(1) Stevan trades off expected speed of achieving OA against quality of the 
resulting OA. It's his right to do that. I just point out that that's what it 
is. That's my right. He calls it 'deprecating green OA'; I prefer to call it 
'comparing outcome'.

(2) My 'jumping with a closed parachute' is not in any way a criticism of green 
OA or advocating green OA. It *is* a criticism of presenting green OA (in which 
the publication of articles being paid for by subscriptions) as the *only* way 
until all scholarly literature is available as green OA, and only then consider 
alternatives to the subscription system. I consider that deeply unrealistic, 
utterly unfeasible and not viable, and I favour developing gold OA as a 
replacement of the subscription system *alongside* green OA, gradually 
replacing the subscription system.

(3) The agreement reached at the BOAI to pursue both strategies (later called 
green and gold) proved short-lived. This has been most unfortunate, in my view. 
Stevan has introduced the idea that gold and green are rivalrous. They aren't. 
They both contribute to growing OA. They both come with a transition price. In 
one case the price is lower quality of the resulting OA; in the other it is 

Jan Velterop

On 29 Oct 2012, at 13:18, Stevan Harnad wrote:

> On Mon, Oct 29, 2012 at 5:34 AM, Richard Poynder <ri...@richardpoynder.co.uk> 
> wrote:
> On 28 Oct 2012, at 23:07, Stevan Harnad wrote:
> SH: Giving up authors' preferred journals in favour of pure Gold OA journals 
> was what (I think) BMC's Vitek Tracz and Jan Velterop had been lobbying for 
> at the time 
> JV: Stevan may think so, but that doesn't make it correct or accurate. What 
> we advocated (lobbied for in Stevan's words) at the time, and what I still 
> advocate now, is open access. Period. We argued that a system of open access 
> publishing at source is better than a subscription system, and we realised 
> that repositories would likely play an important role in achieving open 
> access. That's why BMC offered assistance with establishing repositories, and 
> the company still does: http://www.openrepository.com
> RP: I think it would be true to say that BioMed Central launched its 
> repository service in response to the Select Committee Inquiry?
> http://www.biomedcentral.com/presscenter/pressreleases/20040913
> VT & JV certainly were not lobbying for Green OA self-archiving before or at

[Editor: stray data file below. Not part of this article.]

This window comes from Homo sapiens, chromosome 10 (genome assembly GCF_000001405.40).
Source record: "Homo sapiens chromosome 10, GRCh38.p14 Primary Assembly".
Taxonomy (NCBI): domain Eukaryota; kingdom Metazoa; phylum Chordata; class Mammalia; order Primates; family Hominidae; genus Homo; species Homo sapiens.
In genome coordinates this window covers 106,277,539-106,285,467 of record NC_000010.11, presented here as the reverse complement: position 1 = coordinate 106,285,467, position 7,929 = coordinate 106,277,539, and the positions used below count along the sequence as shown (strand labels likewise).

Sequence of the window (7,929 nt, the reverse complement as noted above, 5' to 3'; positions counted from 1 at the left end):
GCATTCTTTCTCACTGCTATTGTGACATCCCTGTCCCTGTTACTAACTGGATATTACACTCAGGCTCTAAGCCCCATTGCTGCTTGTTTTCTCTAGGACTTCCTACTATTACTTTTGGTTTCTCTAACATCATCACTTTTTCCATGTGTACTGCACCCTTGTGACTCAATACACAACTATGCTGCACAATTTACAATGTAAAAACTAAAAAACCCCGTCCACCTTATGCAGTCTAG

> the Gibson Committee Inquiry. 
> After the Committee's Report, BMC did in fact offer a (paid) repository 
> service (presumably to help fulfill the demand for Green OA in response to 
> the Committee's recommendations and the ensuing RCUK mandate). 
> JV, however, was (and is) continuing to deprecate Green OA as not "true" or 
> "full" OA (and as "jumping with a closed parachute").
> These are not just differences in whims but profound strategic differences 
> that have had profound effects on the subsequent course of events in the 
> evolution of OA. The strategic difference is very simple to describe: 
> JV has been consistently advocating a direct transition from subscription 
> publishing to (Libre) Gold OA publishing, with Green OA self-archiving 
> serving only as a temporary and inadequate supplement. JV has not, however, 
> proposed a viable means of making this direct transition happen -- and the 
> direct transition is certainly not happening of its own accord (or at least 
> not at a pace that in which anyone can take comfort!).
> In contrast, I have been consistently advocating the adoption of Green OA 
> self-archiving mandates by institutions and funders as a viable, immediate 
> means of making a direct transition to 100% OA (Gratis, Green) happen -- not 
> just as a means of eventually inducing a transition to 100% Gold OA.
> [I do believe, however -- and have given reasons to believe -- that globally 
> mandated Green Gratis OA will indeed also prove to be the surest and fastest 
> means of inducing a subsequent transition to 100% Libre Gold OA as well, and 
> at a fair, affordable, sustainable price.]
> JV criticizes Green Gratis OA as inadequate and as jumping with a closed 
> parachute, but he does not provide a realistic transition mechanism.
> I support the Green OA mandates recommended by the 2004 Gibson Report (but 
> with a much stronger compliance verification mechanism) as a realistic 
> transition mechanism (for achieving Green Gratis OA) and criticize 
> pre-emptive payment for Gold/Libre OA as overpriced, unscalable, 
> unsustainable, unnecessary -- and a distraction from and retardant to